Fact #5: While both entities, managers and investors, have to work in unison for a Hedge Fund to succeed, their interests are in no way completed aligned. A manager’s interest alignment depends on the dollar value of the investment coming in. If the fee charged by him varies with the investment amount, a manager may be ready to take additional risk to maximize his own return.

Another aspect of Hedge Funds, or any other investment house for that matter, is the presence of Agency Risk. Agency Risk is a result of the compensation structure of most Hedge Funds. Since managers make their money from a flat 20% incentive rate, their remuneration isn’t subject to risk, per say. Investors, who have put in huge amounts of money, are left alone to bear all the risk should something go wrong with the market.

This instance is the best example of Agency Risk that is caused as a result of an agent abusing his power in the Hedge Fund. The same is also imminent, when managers of Hedge Funds become complacent and do not work towards improving the fund’s performance because of a definite incentive fee.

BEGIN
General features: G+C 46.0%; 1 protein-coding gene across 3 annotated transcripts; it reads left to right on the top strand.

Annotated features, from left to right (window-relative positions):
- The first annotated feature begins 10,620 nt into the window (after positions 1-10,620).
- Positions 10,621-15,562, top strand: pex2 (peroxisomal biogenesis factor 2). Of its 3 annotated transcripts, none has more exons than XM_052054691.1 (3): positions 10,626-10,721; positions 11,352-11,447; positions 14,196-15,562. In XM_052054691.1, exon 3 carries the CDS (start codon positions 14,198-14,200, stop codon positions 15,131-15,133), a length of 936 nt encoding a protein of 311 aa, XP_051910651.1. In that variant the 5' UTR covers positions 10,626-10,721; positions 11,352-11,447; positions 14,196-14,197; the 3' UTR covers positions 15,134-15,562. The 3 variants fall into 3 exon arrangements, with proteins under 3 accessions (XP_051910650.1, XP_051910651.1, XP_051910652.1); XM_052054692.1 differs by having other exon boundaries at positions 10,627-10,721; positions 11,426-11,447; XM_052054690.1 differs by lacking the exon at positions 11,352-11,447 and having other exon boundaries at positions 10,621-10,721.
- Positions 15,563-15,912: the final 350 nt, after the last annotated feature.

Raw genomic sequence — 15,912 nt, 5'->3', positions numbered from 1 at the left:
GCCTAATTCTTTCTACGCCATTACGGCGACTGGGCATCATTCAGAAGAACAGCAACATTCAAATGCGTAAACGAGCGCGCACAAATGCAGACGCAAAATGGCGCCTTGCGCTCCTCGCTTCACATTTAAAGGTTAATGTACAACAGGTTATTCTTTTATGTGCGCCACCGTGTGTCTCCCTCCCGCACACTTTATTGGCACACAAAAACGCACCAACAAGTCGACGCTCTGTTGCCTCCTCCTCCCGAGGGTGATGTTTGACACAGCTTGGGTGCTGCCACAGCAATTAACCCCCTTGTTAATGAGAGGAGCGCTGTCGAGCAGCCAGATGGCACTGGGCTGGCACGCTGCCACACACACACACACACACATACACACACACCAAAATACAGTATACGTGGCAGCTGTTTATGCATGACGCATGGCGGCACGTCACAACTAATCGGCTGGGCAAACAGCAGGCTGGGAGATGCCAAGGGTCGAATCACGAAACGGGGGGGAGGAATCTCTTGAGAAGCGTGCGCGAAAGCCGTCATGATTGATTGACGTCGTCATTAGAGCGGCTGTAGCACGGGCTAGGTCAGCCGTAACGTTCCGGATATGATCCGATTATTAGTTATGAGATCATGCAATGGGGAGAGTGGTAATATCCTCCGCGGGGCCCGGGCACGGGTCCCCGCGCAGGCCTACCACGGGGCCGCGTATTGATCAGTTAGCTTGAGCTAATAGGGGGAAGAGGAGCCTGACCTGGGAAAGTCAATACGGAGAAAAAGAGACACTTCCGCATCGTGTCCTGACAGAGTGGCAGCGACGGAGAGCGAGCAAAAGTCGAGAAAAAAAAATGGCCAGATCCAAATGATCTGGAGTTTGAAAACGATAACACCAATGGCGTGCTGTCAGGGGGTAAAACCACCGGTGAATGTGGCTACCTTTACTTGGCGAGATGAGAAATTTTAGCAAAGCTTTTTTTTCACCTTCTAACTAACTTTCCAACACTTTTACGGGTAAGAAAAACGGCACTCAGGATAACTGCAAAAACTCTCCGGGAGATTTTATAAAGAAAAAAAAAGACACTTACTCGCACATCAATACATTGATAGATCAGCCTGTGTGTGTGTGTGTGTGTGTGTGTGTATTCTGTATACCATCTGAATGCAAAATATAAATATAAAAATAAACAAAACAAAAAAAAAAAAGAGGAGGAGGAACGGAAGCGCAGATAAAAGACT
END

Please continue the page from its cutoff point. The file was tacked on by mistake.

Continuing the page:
Myth #6: Hedge Funds are highly leveraged and all leverage is bad.

Fact #6: The extent of leverage taken by Hedge Funds solely depends on the investment strategy they follow. While some believe in high leverage, others don’t. Those who don’t, maintain moderate levels of leverage, i.e. debt instruments in their portfolios, because the underlying asset itself has a high return.

Therefore, it would be incorrect to say that all Hedge Funds are highly leveraged. Similarly, not all leverage is ‘bad’ leverage. Leverage simply means the amount of capital you have raised using long term and short term debt. If this is a sizeable amount, a Hedge Fund will be called highly leveraged. It should be remembered that leverage itself isn’t bad; the way it is managed is what makes or breaks an investment strategy.

Banks are usually leveraged to a ratio of 20:1, while Real Estate is levered by at least 5:1. Consequently, a certain level of leverage is actually essential to maintain stable operations.

Myth #7: Hedge Funds use strategies that are unique to the market in general.

Fact #7: According to a school of thought in investment circles, Hedge Funds aren’t much different from other investment houses, albeit their ‘accredited nature.’ For many people, these funds are a privatized version of investment banks because the activities the latter have performed for years are now being done by Hedge Funds with more publicity and marketing.

Hence, the strategies used by Hedge Funds cannot really be termed as unique. Alternative Investments like private debt, equity and derivatives have been in use for many years in one form or the other. However, previously when investors put money in these instruments individually, losses incurred were kept hidden to prevent negative word of mouth.